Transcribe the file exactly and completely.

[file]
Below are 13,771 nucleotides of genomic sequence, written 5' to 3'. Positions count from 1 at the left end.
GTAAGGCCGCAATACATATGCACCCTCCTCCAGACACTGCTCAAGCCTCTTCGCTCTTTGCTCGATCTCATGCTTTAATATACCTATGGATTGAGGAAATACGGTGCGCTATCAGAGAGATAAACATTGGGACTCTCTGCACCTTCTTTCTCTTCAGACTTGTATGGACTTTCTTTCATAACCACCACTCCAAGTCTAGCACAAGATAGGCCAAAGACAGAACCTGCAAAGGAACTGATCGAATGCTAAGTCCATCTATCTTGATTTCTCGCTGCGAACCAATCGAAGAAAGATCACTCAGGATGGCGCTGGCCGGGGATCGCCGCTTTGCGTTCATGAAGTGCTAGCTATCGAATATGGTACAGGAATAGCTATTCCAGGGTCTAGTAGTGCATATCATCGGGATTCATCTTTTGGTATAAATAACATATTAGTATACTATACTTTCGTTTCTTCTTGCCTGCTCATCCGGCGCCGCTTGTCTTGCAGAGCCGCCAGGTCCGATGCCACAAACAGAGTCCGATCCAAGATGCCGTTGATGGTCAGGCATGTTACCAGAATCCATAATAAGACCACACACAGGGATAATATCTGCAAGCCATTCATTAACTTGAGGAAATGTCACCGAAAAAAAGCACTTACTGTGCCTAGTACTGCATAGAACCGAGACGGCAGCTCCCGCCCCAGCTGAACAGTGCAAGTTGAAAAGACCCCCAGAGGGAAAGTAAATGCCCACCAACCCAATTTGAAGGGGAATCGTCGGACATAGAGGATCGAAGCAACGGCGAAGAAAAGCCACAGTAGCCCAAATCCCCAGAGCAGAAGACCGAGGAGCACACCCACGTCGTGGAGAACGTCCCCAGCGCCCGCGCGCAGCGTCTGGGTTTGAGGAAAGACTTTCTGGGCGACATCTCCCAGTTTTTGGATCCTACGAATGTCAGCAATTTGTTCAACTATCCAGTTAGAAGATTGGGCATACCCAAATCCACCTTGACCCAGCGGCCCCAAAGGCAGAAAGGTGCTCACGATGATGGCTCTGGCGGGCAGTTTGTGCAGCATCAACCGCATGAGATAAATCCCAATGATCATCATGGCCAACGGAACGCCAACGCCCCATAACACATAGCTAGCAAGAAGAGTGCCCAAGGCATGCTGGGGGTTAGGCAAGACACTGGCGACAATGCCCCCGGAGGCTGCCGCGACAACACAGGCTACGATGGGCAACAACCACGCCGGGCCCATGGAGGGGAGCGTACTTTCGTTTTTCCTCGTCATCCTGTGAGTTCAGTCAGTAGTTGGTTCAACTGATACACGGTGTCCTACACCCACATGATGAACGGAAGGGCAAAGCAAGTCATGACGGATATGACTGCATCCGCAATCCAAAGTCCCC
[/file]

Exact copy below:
Below are 13,771 nucleotides of genomic sequence, written 5' to 3'. Positions count from 1 at the left end.
GTAAGGCCGCAATACATATGCACCCTCCTCCAGACACTGCTCAAGCCTCTTCGCTCTTTGCTCGATCTCATGCTTTAATATACCTATGGATTGAGGAAATACGGTGCGCTATCAGAGAGATAAACATTGGGACTCTCTGCACCTTCTTTCTCTTCAGACTTGTATGGACTTTCTTTCATAACCACCACTCCAAGTCTAGCACAAGATAGGCCAAAGACAGAACCTGCAAAGGAACTGATCGAATGCTAAGTCCATCTATCTTGATTTCTCGCTGCGAACCAATCGAAGAAAGATCACTCAGGATGGCGCTGGCCGGGGATCGCCGCTTTGCGTTCATGAAGTGCTAGCTATCGAATATGGTACAGGAATAGCTATTCCAGGGTCTAGTAGTGCATATCATCGGGATTCATCTTTTGGTATAAATAACATATTAGTATACTATACTTTCGTTTCTTCTTGCCTGCTCATCCGGCGCCGCTTGTCTTGCAGAGCCGCCAGGTCCGATGCCACAAACAGAGTCCGATCCAAGATGCCGTTGATGGTCAGGCATGTTACCAGAATCCATAATAAGACCACACACAGGGATAATATCTGCAAGCCATTCATTAACTTGAGGAAATGTCACCGAAAAAAAGCACTTACTGTGCCTAGTACTGCATAGAACCGAGACGGCAGCTCCCGCCCCAGCTGAACAGTGCAAGTTGAAAAGACCCCCAGAGGGAAAGTAAATGCCCACCAACCCAATTTGAAGGGGAATCGTCGGACATAGAGGATCGAAGCAACGGCGAAGAAAAGCCACAGTAGCCCAAATCCCCAGAGCAGAAGACCGAGGAGCACACCCACGTCGTGGAGAACGTCCCCAGCGCCCGCGCGCAGCGTCTGGGTTTGAGGAAAGACTTTCTGGGCGACATCTCCCAGTTTTTGGATCCTACGAATGTCAGCAATTTGTTCAACTATCCAGTTAGAAGATTGGGCATACCCAAATCCACCTTGACCCAGCGGCCCCAAAGGCAGAAAGGTGCTCACGATGATGGCTCTGGCGGGCAGTTTGTGCAGCATCAACCGCATGAGATAAATCCCAATGATCATCATGGCCAACGGAACGCCAACGCCCCATAACACATAGCTAGCAAGAAGAGTGCCCAAGGCATGCTGGGGGTTAGGCAAGACACTGGCGACAATGCCCCCGGAGGCTGCCGCGACAACACAGGCTACGATGGGCAACAACCACGCCGGGCCCATGGAGGGGAGCGTACTTTCGTTTTTCCTCGTCATCCTGTGAGTTCAGTCAGTAGTTGGTTCAACTGATACACGGTGTCCTACACCCACATGATGAACGGAAGGGCAAAGCAAGTCATGACGGATATGACTGCATCCGCAATCCAAAGTCCCC